Strong-to-severe thunderstorms will be possible across central North Carolina this evening, with the main severe weather hazard being locally damaging wind gusts.
The storms will also signal the end of the more moderate temperatures of the past few days, as the highs climb back into the mid-to-upper 90s.
Those hot temperatures combined with high humidity will result in heat indices reaching 102 to 108 degrees across much of central North Carolina starting Friday and continuing into early next week.
The hottest heat indices are expected across the southern Piedmont, the Sandhills and the Coastal Plain.
There is chance of drizzle before 11 a.m. today, then a slight chance of showers between 11 a.m. and 3 p.m., then scattered showers and thunderstorms after 3 p.m.
Today's high will be near 88.
Scattered showers and thunderstorms are possible before 2 a.m. Thursday, then isolated showers with a low around 73.
There is a slight chance of showers, then scattered showers and thunderstorms after 2 p.m. Thursday and scattered showers and thunderstorms before 10 p.m.
It will be mostly sunny, with a high near 93 with a low around 74 Thursday.
Friday will be mostly sunny, with a high near 96. The trend will continue through the weekend with partly sunny skies with a high near 95 on Saturday, near 94 on Sunday and near 93 on Monday.
"As the heat index goes up our bodies lose the natural ability to cool itself through evaporation which can lead to heat related illnesses such as heat exhaustion, heat cramps, and heat stroke," said Dr. Thaddeus West, who specializes in internal medicine at Wayne UNC Health Care.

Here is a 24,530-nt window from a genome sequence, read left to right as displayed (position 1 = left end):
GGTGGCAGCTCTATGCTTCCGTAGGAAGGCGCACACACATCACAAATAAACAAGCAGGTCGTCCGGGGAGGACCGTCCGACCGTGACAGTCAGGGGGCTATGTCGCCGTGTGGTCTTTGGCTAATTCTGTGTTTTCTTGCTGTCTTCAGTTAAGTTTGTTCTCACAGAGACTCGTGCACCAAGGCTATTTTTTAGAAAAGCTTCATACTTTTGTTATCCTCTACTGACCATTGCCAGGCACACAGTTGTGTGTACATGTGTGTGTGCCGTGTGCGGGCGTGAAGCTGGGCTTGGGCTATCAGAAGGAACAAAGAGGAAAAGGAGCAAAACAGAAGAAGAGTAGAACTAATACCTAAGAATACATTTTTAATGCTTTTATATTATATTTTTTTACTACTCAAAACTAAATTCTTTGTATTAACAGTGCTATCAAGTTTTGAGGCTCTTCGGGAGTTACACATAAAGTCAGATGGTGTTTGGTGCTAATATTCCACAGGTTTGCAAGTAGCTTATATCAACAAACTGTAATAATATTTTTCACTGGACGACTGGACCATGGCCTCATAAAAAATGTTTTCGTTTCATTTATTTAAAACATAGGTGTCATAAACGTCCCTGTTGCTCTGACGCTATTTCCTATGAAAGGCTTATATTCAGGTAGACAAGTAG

"When we encounter extreme temperatures as we have seen this week, it is important that take precautions to help avoid a medical emergency."
When temperatures climb, it is important to remember to wear loose-fitting, light-colored clothing and hydrate early and often, he said.
"If you have to work outside during extreme heat, make sure to take breaks often and if possible plan to do the most strenuous work in the early hours of the day or later afternoon when the heat is not at its most intense," West said.
Children, older individuals, outdoor workers and those with chronic health conditions are most vulnerable to the heat.
"It is recommended that elderly individuals and any person with medical conditions related to lung and heart problems stay indoors in a cool environment while temperatures and humidity are high," West said.
Light-headedness, nausea, dizziness and weakness are some signs and symptoms of heat-related illnesses, he said.
"If you are exposed to the heat and begin to feel any of these symptoms, stop what you are doing, take a break out of the sun and hydrate yourself thoroughly," West said.
If the symptoms do not subside or progress to confusion, heavy or fast breathing, recurring nausea or vomiting, a weak pulse or if the person is not responding, seek medical attention right away, he said.
If you take medicines that can impede heat loss, speak with your physician about how to stay safe.
Such medicines include high blood pressure drugs, migraine drugs, allergy drugs, muscle spasm drugs, mental illness drugs and tranquilizers.
Ask for help if you have dry, hot skin, rapid pulse and high body temperature.
Drink more water than usual and don't wait until you are thirsty to drink, but avoid alcohol and sugary drinks.
Check on neighbors, and if working outdoors, check on your co-workers.
Never leave children or pets unattended in vehicles, especially during warm or hot weather, as temperature levels inside a car can reach a lethal level in a matter of minutes.
For more information on how to prevent heat-related health issues and to learn about heat-related illness in North Carolina, visit: http://publichealth.nc.gov/chronicdiseaseandinjury/heat.htm.